Senate Bill 1, designed to transform emergency-response procedures for people experiencing a mental-health crisis, had enjoyed enthusiastic support from the General Assembly to the governor’s office. Although it easily passed both legislative chambers, it ultimately fell short of the full funding called for by the bill’s sponsor and numerous allies including the ICC.
Studies had shown that Indiana would require $130 million per year to effectively implement Senate Bill 1, which aims to increase local usage of the 988 national suicide-and-crisis hotline launched last year, and continue building an infrastructure to provide for the mental-health needs of people in the most urgent situations. The legislation also calls for establishing mobile crisis-intervention teams that are trained to respond to mental-health emergencies across Indiana’s 92 counties and fund additional community-based mental-health clinics statewide.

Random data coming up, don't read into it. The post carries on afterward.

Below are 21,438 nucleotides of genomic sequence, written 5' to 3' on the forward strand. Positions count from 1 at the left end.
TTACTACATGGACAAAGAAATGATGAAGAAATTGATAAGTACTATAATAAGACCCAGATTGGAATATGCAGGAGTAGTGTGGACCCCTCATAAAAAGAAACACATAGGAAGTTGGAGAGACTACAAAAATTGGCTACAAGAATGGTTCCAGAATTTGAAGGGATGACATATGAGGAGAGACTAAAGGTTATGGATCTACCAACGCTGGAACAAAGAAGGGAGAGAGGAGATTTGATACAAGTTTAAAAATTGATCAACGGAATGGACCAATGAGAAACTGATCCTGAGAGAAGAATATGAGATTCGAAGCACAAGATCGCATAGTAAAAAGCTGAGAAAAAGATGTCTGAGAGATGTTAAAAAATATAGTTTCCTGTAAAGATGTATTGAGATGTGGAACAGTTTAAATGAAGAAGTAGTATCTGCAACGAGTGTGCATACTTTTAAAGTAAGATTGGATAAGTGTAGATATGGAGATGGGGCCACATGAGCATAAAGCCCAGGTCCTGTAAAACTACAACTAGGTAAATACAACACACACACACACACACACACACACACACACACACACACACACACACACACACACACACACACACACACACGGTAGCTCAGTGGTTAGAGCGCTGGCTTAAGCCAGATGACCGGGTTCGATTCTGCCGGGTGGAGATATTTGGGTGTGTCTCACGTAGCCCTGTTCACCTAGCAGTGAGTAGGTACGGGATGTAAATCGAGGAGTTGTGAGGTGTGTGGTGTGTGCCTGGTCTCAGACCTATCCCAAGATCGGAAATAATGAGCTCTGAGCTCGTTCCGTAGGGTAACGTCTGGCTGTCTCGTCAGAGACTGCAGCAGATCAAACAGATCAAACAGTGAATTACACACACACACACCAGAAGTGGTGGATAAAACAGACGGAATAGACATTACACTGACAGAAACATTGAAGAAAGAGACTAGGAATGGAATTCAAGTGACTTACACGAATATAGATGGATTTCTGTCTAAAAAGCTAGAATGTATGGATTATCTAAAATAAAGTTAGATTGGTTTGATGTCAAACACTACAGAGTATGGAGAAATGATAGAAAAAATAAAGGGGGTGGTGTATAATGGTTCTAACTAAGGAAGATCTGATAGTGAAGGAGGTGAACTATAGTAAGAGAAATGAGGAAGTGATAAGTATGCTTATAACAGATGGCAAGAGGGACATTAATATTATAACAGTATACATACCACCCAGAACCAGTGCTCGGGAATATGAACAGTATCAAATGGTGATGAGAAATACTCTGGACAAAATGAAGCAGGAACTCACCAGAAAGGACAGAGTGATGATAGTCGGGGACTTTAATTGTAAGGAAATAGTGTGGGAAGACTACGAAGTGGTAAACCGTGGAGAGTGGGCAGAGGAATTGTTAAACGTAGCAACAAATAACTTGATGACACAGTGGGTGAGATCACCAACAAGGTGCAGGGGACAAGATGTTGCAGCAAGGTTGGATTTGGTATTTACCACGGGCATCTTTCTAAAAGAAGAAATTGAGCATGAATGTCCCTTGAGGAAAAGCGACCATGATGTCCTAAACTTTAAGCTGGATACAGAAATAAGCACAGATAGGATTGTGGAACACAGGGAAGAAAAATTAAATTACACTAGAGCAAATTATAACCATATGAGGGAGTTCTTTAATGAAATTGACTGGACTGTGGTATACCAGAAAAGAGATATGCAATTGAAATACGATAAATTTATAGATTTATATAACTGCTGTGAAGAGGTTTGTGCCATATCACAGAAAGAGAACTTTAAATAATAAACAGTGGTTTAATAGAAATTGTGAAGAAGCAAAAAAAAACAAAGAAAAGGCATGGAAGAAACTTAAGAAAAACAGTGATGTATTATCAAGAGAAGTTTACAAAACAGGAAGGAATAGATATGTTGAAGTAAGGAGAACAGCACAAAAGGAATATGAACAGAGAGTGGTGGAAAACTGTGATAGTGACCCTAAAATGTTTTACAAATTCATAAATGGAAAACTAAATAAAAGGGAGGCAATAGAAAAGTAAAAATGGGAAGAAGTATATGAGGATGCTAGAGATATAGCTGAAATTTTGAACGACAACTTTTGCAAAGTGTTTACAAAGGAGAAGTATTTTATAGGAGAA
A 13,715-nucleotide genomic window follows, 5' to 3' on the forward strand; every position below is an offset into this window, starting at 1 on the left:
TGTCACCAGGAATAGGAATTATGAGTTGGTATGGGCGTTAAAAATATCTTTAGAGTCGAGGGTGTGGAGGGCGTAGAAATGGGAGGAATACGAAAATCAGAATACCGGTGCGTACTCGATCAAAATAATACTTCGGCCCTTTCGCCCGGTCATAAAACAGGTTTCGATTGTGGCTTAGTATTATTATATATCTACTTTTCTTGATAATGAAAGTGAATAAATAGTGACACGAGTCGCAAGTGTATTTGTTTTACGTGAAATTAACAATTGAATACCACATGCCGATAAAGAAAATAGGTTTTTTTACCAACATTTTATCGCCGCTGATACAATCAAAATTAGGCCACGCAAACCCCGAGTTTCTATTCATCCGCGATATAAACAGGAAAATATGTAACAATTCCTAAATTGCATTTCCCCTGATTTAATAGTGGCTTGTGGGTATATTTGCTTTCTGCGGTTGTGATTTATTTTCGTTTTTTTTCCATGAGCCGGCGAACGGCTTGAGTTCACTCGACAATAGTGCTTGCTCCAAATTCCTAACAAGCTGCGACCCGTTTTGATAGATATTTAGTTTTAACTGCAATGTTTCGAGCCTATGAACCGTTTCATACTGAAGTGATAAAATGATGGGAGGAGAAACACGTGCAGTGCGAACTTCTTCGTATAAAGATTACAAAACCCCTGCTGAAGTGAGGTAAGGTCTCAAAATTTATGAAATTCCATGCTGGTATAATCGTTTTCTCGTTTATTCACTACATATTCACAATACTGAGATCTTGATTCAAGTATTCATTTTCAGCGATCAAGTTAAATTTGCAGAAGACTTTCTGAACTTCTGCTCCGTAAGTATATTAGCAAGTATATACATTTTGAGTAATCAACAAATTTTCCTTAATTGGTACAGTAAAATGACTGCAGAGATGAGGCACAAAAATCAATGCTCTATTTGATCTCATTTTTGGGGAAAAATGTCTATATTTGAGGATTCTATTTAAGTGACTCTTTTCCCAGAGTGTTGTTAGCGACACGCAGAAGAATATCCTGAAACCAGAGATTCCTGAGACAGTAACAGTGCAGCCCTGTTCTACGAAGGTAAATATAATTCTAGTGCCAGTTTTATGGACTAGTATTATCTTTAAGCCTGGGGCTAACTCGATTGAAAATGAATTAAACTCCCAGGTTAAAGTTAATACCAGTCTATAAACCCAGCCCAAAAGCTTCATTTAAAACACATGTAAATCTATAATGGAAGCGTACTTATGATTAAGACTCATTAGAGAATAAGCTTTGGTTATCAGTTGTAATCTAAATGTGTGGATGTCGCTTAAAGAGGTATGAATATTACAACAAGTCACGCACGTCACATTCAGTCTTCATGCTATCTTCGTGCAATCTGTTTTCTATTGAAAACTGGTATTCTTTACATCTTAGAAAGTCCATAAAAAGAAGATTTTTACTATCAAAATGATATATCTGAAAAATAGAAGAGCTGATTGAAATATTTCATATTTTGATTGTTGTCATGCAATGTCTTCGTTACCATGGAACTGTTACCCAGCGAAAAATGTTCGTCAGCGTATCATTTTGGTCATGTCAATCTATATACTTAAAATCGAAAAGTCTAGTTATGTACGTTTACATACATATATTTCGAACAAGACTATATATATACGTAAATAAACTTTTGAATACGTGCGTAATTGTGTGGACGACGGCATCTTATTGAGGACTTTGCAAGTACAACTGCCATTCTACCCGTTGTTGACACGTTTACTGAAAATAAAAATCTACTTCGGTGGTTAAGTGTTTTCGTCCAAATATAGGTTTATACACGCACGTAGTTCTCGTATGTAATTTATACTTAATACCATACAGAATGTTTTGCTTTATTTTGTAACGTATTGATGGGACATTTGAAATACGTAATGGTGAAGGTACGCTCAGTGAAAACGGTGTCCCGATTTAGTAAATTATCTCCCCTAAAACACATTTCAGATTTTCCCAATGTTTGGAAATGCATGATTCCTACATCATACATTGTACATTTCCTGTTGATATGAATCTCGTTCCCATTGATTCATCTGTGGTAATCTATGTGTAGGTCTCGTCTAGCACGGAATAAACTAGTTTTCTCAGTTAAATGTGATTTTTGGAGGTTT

The newly passed budget provides $50 million per year for the initiative – better than the $35 million that had been allocated prior to the final budget negotiations, but far below what advocates had hoped to see.
“These funds will go a long way; but ultimately, we will need more to create and maintain an adequate infrastructure for dealing with mental-health crises,” Espada said. “People in these situations are deserving of dignity and the right kind of care. That means having appropriate people who are trained to respond to these situations – and having appropriate places to take those who are in severe distress and in need of help.”
Sen. Michael Crider (R-Greenfield), a longtime champion of mental-health legislation, had sponsored the bill and fought for adequate funding to the end. Lawmakers had looked at various options that were ultimately rejected, including a cigarette-tax surcharge.
“I am pleased that we got substantial funding for Senate Bill 1, but we need a long-term sustainable funding source that doesn’t rely on general-fund dollars,” Crider said. “I intend to keep working toward that goal. A cell-phone fee, a cigarette-tax increase or an alcohol-tax increase are all viable options.”